Virtue Politics: Soulcraft and Statecraft in Renaissance Italy.

Author:Tomaselli, Michael J.

Hankins, James, Virtue Politics: Soulcraft and Statecraft in Renaissance Italy. Cambridge: Harvard University Press, 2019. 768 pages. Hardcover, $45.00.

Harvard University Professor of History James Hankins has produced both the most comprehensive study of political thought in the humanist tradition and a scathing indictment of the current research paradigms of Renaissance Studies. Hankins begins Virtue Politics by carefully articulating the purpose of his work and the context in which it was created. In the introduction, the author explains that Virtue Politics began as an attempt to connect a series of lectures made over the past fifteen years on varying perspectives on the humanist tradition. While this would typically create an unnecessarily exhaustive approach, Hankins provides exact context for the work as a careful articulation of the cumulative weaknesses within Renaissance historiography. From that point, Hankins urges academics to look to past sources previously labeled as empty rhetoric for a deeper understanding of the cultural standards present in Renaissance Italy. Previous works had dismissed rhetoric as a hyperbolic conversation positioned as propaganda of the age. While Hankins acknowledges the underlying interpretation of the fallacies found in the hyperboles of the humanist tradition, he makes the argument that the dismissal of the extremes of the statements does not require their complete expulsion.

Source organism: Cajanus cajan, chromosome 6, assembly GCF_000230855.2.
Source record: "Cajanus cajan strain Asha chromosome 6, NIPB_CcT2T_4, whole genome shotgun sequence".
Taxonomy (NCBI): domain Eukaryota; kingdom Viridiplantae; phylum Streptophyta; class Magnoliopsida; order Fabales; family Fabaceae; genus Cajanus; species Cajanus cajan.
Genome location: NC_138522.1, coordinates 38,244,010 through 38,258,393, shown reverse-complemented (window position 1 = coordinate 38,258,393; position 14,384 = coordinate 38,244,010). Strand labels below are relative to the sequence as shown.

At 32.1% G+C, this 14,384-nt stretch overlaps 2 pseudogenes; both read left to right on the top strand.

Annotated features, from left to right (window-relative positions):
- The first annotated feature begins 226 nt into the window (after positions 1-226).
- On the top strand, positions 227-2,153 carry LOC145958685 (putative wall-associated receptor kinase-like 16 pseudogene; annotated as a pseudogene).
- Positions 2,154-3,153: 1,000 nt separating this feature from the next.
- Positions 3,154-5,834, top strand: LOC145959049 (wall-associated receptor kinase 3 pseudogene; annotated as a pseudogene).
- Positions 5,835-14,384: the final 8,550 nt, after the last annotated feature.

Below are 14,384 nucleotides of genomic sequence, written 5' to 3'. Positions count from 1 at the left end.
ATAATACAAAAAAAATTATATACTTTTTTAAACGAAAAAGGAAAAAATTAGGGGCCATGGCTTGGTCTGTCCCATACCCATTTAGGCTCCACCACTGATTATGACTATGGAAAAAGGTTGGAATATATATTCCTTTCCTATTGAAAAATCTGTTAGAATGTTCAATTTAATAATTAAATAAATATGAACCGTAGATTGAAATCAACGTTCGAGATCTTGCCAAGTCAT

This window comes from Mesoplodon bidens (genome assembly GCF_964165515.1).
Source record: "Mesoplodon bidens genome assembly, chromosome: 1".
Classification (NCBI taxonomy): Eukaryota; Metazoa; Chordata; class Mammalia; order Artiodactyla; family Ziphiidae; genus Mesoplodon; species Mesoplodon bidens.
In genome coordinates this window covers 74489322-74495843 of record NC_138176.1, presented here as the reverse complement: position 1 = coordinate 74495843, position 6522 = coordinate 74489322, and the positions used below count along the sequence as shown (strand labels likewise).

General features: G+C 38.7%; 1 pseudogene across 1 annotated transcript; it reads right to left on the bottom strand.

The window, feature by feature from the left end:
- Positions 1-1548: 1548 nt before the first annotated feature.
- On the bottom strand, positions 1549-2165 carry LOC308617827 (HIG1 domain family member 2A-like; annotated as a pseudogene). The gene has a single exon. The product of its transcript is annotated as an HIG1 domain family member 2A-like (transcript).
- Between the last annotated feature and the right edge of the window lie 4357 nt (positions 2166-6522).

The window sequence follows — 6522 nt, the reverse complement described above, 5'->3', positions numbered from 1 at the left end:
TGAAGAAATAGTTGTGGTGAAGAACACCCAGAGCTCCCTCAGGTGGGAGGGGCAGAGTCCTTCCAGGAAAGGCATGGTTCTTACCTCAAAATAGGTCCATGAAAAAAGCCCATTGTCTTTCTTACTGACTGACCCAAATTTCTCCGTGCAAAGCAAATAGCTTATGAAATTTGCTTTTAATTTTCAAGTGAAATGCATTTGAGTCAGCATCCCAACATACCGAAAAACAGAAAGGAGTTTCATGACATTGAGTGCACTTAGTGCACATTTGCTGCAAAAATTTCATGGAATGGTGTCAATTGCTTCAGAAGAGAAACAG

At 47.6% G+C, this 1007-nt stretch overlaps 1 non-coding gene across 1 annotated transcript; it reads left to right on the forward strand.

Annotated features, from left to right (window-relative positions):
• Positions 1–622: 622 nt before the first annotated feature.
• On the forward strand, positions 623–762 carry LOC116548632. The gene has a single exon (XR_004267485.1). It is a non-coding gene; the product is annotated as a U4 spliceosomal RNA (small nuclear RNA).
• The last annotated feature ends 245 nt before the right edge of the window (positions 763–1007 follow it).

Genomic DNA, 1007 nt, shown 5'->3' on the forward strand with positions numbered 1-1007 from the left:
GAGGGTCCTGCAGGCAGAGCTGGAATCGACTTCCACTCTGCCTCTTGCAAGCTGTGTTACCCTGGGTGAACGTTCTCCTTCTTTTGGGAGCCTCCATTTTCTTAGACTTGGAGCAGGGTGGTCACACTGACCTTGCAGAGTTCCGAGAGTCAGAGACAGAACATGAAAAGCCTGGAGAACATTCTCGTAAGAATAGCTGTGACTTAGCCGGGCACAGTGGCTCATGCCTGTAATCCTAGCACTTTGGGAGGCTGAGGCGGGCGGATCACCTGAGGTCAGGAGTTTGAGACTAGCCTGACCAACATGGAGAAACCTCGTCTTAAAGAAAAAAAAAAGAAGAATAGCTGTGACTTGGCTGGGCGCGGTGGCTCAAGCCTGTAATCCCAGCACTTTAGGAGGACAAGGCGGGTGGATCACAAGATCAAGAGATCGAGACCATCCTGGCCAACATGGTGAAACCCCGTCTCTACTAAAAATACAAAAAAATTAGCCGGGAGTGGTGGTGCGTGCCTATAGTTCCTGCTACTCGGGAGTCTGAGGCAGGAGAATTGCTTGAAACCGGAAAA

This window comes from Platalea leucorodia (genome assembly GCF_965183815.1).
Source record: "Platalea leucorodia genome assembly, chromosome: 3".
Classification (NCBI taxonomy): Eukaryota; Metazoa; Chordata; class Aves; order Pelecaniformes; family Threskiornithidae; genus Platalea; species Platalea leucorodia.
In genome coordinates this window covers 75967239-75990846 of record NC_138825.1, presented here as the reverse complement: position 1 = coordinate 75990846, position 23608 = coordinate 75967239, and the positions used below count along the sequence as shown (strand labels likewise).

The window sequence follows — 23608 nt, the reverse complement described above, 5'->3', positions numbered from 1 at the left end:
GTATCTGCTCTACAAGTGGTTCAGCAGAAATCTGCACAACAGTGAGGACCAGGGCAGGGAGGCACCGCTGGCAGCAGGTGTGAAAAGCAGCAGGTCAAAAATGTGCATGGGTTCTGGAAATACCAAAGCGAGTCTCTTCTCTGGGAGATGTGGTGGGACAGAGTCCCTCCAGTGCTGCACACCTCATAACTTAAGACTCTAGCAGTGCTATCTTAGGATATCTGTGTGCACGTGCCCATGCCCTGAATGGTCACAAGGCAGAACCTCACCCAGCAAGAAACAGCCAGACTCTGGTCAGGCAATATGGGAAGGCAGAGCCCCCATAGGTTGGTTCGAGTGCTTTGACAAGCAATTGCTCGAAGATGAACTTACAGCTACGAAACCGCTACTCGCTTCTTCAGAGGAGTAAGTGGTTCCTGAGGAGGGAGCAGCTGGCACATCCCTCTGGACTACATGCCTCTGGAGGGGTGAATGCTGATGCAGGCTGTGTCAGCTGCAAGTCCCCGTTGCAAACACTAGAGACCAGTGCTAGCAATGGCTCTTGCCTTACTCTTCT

In order to support his plea, Hankins provides a near onslaught of examples of how different interpretations can be illuminated by the previously neglected sources. Virtue Politics is a work that can be grouped by stages of Hankins' argument. Hankins covers larger abstractions in the beginning of the work as a means to ease the reader into the idea of more specific interpretations later in the work. Virtue Politics begins with foundational figures in the humanist tradition, like Petrarch, and assumptions commonly made in reference to the political thought of the time. Hankins continues to navigate different abstractions such as the role of the state, or how to define the concept of the "republic." These are subjects with a wide range of accepted interpretations, making it simple to place another among them.

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